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Responding to two email alerts, APS members have contacted Congress and the White House to urge them to support the physical sciences.
A message in December to all APS members in the US from then President Marvin Cohen encouraged them to write to their congressmen, asking for an increase in the DOE science budget. The alert was sent after the Congress passed the Energy and Water Appropriations bill, which reduced funding for the DOE’s Office of Science for FY06 by $17 million from FY05, a 0.5% reduction.
Nearly two thousand APS members responded to the alert, sending letters to their Senators and Representatives asking them to correct those losses by contacting the Office of Management and Budget to request higher funding levels for the DOE Office of Science for FY07.
“The consequences of these cuts are grave and will cripple some of the top rate facilities that researchers from around the country and around the world have come to rely on,” the letter reads. “Increased federal investment in basic research today will ensure America’s prosperity and security propagates well into the future.”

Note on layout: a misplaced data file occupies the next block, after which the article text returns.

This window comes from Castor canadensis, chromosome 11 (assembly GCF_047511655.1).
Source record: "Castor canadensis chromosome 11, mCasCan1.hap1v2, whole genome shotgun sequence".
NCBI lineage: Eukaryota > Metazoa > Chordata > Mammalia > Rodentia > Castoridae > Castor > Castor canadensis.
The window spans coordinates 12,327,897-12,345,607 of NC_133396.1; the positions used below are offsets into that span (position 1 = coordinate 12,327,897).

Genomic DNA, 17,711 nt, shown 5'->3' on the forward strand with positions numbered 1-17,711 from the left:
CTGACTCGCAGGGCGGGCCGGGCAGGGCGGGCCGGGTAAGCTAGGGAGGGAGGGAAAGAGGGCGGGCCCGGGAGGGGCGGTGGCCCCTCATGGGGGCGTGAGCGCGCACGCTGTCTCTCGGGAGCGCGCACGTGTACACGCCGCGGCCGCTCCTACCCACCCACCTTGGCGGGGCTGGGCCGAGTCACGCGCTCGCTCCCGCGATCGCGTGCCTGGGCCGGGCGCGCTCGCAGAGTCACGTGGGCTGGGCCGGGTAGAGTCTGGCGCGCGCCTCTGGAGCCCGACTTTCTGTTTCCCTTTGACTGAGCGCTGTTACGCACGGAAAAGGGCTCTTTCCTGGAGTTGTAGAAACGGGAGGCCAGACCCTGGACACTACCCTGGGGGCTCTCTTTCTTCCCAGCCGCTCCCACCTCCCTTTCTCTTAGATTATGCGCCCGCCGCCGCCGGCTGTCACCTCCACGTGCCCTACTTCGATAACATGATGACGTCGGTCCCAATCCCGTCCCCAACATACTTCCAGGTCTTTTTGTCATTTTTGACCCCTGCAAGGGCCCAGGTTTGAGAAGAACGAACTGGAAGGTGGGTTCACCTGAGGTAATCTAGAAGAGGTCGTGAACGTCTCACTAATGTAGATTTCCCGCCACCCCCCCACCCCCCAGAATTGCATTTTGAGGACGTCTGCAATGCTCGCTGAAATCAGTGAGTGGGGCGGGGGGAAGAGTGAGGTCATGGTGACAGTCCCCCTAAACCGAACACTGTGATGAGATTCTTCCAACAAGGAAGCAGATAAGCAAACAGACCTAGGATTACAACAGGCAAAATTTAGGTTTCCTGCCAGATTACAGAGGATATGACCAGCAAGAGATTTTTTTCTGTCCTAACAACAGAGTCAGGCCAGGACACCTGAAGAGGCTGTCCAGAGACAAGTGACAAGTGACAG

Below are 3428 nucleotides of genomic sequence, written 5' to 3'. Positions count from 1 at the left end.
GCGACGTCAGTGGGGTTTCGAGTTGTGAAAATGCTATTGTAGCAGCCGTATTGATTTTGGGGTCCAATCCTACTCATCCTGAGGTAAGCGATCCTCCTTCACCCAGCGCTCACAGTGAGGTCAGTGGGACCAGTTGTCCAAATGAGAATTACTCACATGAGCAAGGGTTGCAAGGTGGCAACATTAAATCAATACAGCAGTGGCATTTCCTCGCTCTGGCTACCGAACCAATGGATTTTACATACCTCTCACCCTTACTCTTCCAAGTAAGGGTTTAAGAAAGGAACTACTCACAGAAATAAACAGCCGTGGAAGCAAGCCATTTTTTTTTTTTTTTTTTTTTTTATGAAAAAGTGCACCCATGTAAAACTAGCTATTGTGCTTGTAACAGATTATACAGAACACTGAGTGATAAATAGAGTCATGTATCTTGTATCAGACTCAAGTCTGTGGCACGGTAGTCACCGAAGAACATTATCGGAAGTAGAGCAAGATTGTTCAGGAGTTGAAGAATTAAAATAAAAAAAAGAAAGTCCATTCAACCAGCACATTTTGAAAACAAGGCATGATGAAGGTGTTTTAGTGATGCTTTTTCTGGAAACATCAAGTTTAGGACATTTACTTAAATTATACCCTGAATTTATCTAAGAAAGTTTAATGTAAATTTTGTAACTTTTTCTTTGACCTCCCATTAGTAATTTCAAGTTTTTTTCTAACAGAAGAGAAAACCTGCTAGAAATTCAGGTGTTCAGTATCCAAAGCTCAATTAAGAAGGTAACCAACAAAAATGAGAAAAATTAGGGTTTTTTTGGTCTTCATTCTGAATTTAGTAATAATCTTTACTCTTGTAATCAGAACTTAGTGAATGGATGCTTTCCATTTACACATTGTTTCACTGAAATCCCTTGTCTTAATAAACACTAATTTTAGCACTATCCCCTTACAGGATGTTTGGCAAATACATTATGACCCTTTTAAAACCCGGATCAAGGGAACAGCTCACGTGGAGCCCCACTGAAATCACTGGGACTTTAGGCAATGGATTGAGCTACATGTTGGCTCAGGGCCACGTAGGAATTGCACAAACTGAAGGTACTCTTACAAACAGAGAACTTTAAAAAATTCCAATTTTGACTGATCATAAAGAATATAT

President Bush’s budget request for FY07 includes $4.1 billion for the DOE Office of Science, a 14.1% increase over current funding (see the Washington Dispatch).
Another alert, sent in January to the 5862 US members of the APS Forum on Industrial and Applied Physics, urged FIAP members to write to the White House to ask President Bush to use the State of the Union address and FY07 budget to bring focus to issues of competitiveness and innovation.
In response, 335 FIAP members contacted the White House. President Bush did discuss these issues in his State of the Union speech, in which he announced an American Competitiveness Initiative, which would encourage innovation, double federal funding for basic research in the physical sciences over the next ten years, and train more teachers in math and science.
It is difficult to to know exactly how much effect these alerts had, but it’s important that APS members contact Congress, said Kimberly Regan, APS Policy Fellow. “We’re excited to see that our members are active. We encourage an even larger response. The members of Congress are listening.”
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